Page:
The first step is sitting down with a blank computer screen or piece of paper to brainstorm.

  • What can you already put on your resume? Reflect on your experience thus far to jot down anything you can add to your resume right now. Think back to volunteer experience, extracurricular activities, skills, other languages, college projects and other valuable academic experiences, scholarships, honors and awards, and any work or internship experience.
  • What can you do now? Whether it is freshman or senior year, there is something you can do to continue to add to your resume. Of the many experience builders we explored above, which can you do this semester or next?

Visit Your Career Center

Pay a visit to your college’s career center. Chances are, they’ll offer valuable advice on resume building and possibly offer services to help you write your resume. If they can’t, ask if they can point you in the direction of someone who can help.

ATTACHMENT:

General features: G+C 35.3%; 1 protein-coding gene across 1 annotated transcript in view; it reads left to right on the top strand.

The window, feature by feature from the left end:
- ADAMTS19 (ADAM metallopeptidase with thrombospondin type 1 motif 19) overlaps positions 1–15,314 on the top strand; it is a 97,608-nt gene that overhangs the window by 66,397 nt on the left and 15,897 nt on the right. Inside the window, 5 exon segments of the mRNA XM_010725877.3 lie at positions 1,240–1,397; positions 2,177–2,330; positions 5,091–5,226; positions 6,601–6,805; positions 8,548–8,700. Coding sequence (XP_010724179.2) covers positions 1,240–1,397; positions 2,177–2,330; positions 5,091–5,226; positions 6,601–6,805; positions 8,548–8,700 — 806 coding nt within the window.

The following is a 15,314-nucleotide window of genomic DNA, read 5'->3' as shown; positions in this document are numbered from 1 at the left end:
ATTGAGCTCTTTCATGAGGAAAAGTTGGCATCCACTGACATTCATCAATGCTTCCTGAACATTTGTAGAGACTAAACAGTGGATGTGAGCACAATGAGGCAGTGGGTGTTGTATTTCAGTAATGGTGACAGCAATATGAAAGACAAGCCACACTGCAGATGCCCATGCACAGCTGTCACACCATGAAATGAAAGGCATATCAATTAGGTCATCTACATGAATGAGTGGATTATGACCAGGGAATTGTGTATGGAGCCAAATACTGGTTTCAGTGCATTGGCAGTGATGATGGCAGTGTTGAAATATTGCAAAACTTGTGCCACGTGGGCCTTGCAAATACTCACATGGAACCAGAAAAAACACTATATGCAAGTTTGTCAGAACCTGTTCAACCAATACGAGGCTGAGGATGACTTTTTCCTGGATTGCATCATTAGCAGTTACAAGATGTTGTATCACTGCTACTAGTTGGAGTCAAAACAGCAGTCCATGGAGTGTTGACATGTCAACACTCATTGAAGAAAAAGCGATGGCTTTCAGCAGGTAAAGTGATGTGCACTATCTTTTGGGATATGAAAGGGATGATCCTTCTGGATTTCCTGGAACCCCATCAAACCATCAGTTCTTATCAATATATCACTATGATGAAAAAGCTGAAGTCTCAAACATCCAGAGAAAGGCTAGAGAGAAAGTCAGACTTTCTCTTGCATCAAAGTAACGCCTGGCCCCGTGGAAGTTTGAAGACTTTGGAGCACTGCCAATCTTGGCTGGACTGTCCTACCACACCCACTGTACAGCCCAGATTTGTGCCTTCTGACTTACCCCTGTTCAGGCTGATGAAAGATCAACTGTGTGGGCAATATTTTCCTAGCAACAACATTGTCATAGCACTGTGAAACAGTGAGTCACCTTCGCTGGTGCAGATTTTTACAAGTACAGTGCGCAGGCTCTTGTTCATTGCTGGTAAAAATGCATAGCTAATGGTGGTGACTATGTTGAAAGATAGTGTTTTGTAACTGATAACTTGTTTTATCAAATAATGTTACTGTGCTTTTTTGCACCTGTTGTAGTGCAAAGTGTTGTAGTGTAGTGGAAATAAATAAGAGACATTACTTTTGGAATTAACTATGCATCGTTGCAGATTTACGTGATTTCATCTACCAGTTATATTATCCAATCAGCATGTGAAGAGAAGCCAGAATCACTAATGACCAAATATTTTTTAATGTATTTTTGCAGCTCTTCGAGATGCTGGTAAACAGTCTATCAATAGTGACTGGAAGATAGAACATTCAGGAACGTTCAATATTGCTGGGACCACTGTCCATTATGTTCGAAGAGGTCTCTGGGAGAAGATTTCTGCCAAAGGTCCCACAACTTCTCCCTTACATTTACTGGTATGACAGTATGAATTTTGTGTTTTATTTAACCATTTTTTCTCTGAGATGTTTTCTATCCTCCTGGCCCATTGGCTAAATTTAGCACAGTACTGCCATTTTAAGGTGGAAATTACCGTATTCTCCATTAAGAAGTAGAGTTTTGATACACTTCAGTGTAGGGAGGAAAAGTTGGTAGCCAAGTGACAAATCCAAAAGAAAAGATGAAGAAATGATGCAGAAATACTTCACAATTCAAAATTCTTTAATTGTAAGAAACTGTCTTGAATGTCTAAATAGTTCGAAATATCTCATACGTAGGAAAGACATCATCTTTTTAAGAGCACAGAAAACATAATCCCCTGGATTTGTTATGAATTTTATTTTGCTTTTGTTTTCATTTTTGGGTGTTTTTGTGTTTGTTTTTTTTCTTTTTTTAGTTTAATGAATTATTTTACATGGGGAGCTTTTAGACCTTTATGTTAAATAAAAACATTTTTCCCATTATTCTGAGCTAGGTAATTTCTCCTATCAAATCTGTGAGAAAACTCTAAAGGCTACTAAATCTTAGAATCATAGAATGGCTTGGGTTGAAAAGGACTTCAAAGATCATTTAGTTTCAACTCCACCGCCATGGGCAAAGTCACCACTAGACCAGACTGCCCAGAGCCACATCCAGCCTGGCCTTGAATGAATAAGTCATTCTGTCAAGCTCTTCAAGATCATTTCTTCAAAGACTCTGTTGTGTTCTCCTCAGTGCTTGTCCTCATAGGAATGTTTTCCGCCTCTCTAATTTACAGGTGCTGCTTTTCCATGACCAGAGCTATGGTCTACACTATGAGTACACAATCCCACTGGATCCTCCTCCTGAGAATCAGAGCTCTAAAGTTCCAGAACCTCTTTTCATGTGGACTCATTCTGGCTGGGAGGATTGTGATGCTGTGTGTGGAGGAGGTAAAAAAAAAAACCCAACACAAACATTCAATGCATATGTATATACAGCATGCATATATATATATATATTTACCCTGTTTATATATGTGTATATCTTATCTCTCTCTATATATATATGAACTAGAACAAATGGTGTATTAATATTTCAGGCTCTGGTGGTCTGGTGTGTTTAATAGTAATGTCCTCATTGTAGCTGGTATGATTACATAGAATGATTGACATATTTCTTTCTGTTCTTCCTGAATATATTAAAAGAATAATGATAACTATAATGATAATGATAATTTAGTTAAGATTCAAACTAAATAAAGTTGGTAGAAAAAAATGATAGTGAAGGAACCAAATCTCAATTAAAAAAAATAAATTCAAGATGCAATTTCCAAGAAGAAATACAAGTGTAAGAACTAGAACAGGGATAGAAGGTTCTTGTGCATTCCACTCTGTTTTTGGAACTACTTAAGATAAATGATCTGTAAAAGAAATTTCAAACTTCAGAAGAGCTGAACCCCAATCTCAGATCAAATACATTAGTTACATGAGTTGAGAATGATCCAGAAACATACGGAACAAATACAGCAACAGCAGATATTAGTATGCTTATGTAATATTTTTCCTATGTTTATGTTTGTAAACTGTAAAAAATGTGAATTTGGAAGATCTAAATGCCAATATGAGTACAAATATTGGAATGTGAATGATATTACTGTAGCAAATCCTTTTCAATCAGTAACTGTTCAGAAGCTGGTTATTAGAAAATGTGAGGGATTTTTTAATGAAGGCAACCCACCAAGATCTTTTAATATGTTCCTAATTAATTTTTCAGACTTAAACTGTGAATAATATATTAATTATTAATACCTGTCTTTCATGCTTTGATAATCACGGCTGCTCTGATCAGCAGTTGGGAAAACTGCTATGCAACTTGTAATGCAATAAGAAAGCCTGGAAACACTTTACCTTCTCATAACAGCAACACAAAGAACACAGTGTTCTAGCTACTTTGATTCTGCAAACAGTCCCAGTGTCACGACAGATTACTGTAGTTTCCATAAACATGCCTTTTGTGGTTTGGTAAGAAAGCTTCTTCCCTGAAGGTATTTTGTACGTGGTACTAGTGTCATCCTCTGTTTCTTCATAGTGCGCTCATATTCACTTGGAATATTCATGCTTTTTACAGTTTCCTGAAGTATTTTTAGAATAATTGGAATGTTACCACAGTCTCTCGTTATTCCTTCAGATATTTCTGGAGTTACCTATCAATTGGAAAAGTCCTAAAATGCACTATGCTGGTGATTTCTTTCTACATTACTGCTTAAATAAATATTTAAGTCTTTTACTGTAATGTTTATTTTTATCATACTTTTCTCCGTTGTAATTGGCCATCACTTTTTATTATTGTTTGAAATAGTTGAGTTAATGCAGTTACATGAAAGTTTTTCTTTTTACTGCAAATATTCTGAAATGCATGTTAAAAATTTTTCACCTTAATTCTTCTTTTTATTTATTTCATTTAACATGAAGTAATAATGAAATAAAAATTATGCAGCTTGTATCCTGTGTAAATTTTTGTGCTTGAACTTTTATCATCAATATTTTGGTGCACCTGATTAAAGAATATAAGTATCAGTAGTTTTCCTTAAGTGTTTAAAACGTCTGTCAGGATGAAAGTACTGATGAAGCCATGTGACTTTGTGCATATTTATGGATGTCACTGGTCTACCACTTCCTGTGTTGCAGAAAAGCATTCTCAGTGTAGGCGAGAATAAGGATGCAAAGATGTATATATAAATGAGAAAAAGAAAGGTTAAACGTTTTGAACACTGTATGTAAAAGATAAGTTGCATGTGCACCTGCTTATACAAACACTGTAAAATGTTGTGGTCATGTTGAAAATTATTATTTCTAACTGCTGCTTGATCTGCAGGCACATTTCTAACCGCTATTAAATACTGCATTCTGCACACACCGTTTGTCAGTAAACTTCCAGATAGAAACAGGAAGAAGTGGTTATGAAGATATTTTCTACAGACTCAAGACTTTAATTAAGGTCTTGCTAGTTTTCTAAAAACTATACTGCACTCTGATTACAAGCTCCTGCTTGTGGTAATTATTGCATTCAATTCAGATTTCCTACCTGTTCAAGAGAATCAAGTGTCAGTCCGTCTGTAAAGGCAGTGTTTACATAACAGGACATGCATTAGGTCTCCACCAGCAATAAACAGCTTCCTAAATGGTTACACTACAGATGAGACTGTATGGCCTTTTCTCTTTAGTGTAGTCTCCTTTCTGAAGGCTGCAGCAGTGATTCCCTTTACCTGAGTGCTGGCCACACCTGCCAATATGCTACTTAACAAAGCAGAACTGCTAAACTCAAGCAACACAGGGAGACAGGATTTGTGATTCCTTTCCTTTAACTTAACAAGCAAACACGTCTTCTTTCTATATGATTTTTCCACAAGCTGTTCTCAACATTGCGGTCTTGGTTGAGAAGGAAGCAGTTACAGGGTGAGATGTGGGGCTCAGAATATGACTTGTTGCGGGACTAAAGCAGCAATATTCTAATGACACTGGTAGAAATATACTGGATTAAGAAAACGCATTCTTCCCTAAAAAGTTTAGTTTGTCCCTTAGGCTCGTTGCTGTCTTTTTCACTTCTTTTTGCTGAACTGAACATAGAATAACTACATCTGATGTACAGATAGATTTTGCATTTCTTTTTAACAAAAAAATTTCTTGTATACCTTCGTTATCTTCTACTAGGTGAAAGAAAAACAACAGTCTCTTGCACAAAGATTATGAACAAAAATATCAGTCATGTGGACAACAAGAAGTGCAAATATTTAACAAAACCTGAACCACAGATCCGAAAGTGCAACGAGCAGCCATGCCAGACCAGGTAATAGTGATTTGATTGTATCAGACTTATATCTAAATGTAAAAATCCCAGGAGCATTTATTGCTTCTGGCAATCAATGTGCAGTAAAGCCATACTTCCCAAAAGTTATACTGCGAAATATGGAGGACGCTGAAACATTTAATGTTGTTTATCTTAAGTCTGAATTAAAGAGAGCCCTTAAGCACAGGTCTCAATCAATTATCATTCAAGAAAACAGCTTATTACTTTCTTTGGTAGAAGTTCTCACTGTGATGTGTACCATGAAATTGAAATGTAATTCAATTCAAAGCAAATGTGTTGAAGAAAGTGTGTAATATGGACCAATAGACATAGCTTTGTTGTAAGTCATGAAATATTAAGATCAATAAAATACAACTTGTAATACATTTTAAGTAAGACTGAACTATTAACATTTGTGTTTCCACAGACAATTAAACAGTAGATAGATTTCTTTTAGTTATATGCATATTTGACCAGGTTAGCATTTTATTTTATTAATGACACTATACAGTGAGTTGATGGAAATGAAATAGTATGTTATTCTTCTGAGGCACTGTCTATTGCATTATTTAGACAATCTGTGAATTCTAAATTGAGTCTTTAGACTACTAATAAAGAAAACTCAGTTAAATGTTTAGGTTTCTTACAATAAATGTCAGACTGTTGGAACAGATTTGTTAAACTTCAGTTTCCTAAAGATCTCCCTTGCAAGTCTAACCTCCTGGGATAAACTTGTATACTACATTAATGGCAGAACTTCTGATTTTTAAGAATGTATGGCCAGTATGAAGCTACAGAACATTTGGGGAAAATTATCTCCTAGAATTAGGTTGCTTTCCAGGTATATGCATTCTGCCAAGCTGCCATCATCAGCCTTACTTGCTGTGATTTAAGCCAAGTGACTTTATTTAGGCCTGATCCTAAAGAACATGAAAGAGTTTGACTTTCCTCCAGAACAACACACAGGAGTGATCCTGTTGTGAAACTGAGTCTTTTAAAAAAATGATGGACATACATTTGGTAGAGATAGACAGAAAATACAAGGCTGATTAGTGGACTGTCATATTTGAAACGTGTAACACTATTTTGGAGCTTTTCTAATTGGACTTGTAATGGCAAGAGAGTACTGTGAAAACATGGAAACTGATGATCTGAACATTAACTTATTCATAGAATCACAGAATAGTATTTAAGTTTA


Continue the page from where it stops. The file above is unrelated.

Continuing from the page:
Find Other Resumes You Like

A good starting point for writing your own resume is checking out other people’s first. Create a LinkedIn profile. Connect with other students from your program, professors, any tutors or teaching assistants you may have worked with, and anyone you may have worked or interned with.

Besides getting your networking off to a good start and being able to search for jobs on LinkedIn, this will also help you scour other resumes as a reference. You might see a specific skill and say, “I can add that to my resume, too.”

You can also check out resume templates and samples online for your intended field as well.

Seek Additional Advice